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However, the televised version of the ‘Laundrette’ advert showed women as the active viewers in the scene [Fig 3b], not exclusively homosexual men, suggesting less acceptability of such areas of human sexuality than is apparent in more straightforwardly subversive adverts of today, such as the previously explored FCUK advert.
the voyeuristic process.” One may also identify with the voyeuristic gaze of the camera, which may intrude on habitually ‘private’ moments –for example, Alfred Hitchcock’s 1954 film “The Rear Window” contains intrusive shots into the windows of the protagonist’s neighbours so that the viewer may see what he is looking at out of his window –as he spies on the intimate moments of his fellow man, the audience may do the same by adopting the camera’s ‘gaze’ as their own, and so become secondary voyeurs.They are not encouraged to buy the clothing advertised on attraction to the model, but because of a desire to the woman in the advertisement.This brings us into another area of scopophilia: ‘narcissistic scopophilia’.Take, for example, the ‘Fashion versus Style’ advertising campaign launched by French Connection UK.The basic plot of the advert was a fight between two girls [Fig 2a] clad in FCUK’s latest clothing line.It is widely noted that since the 1980s there has been an increasing display and sexualisation of the male body in mainstream cinema and television and in advertising (Moore 1987, Evans & Gamman 1995, Mort 1996, Edwards 1997).” The homosexual gaze has been addressed more intensively as gay culture has made its way further into the mainstream.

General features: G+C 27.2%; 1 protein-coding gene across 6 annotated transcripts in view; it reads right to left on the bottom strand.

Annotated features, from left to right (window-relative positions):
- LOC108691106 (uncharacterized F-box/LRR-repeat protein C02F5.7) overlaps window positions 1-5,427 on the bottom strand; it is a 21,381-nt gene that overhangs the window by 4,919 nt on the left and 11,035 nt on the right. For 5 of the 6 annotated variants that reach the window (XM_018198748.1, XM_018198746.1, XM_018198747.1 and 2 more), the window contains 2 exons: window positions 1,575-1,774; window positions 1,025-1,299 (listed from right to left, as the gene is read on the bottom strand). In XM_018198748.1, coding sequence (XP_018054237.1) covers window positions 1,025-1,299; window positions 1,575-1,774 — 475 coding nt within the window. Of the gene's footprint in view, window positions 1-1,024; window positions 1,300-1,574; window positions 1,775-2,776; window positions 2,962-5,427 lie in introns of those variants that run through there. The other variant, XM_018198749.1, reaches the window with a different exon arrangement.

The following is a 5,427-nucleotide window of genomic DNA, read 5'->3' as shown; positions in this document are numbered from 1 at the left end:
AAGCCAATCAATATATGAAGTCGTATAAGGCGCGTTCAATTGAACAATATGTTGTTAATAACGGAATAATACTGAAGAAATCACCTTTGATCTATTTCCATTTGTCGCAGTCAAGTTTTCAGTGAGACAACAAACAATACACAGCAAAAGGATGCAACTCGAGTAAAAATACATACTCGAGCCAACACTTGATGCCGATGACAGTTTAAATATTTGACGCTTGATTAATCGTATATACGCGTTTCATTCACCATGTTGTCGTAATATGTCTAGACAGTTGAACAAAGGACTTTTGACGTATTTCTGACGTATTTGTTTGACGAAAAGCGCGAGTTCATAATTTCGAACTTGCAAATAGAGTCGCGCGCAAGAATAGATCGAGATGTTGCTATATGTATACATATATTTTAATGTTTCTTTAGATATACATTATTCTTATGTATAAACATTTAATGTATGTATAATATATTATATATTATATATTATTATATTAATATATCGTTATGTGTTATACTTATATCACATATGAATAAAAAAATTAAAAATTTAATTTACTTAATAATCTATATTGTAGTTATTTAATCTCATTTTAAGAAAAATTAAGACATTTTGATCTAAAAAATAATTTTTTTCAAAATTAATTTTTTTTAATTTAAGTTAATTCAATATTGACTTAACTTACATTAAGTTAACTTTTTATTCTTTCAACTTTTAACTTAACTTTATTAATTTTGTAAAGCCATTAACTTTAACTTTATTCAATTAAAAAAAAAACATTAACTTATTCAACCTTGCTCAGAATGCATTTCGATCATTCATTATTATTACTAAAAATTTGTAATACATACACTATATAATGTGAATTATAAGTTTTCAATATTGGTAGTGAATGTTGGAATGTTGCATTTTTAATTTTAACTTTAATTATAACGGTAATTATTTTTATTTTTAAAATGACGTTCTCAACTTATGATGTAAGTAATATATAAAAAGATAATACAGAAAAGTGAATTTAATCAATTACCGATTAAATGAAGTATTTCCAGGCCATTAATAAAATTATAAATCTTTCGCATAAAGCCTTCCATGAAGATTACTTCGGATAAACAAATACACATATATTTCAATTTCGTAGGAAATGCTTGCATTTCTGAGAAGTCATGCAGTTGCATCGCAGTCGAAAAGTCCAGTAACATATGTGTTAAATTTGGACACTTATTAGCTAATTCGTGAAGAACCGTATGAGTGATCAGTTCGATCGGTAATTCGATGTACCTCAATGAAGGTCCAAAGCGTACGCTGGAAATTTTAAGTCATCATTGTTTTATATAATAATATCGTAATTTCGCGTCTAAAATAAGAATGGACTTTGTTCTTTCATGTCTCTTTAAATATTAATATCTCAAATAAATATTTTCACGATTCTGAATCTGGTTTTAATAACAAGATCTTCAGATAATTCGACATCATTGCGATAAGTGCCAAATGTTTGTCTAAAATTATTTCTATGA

As can be ascertained from the FCUK advert, lesbianism, for example, is now an accepted idea which can be shown nationally and during peak viewing hours rather than ‘post-watershed’.“The emergence on the gay scene of rockabillies coincided with a general interest in the 1950s.Interest in James Dean and Marlon Brando as icons grew, and advertising nodded a nostalgic head towards the fifties, with adverts such as the Launderette [Fig 3a] and Bath advertisements for Levi’s jeans.” These adverts were part of campaigns in 1985, showing a clear admission of the homosexual gaze.The first of which is ‘voyeuristic scopophilia’ –the pleasure one gets from looking at others, which is highlighted in modern culture by the cinema, as we “in the darkness of the cinema auditorium …may look without being seen either by those on screen by other members of the audience.The FCUK advert is only one of many examples of the male gaze through voyeuristic scopophilia, though it may be seen as an extreme.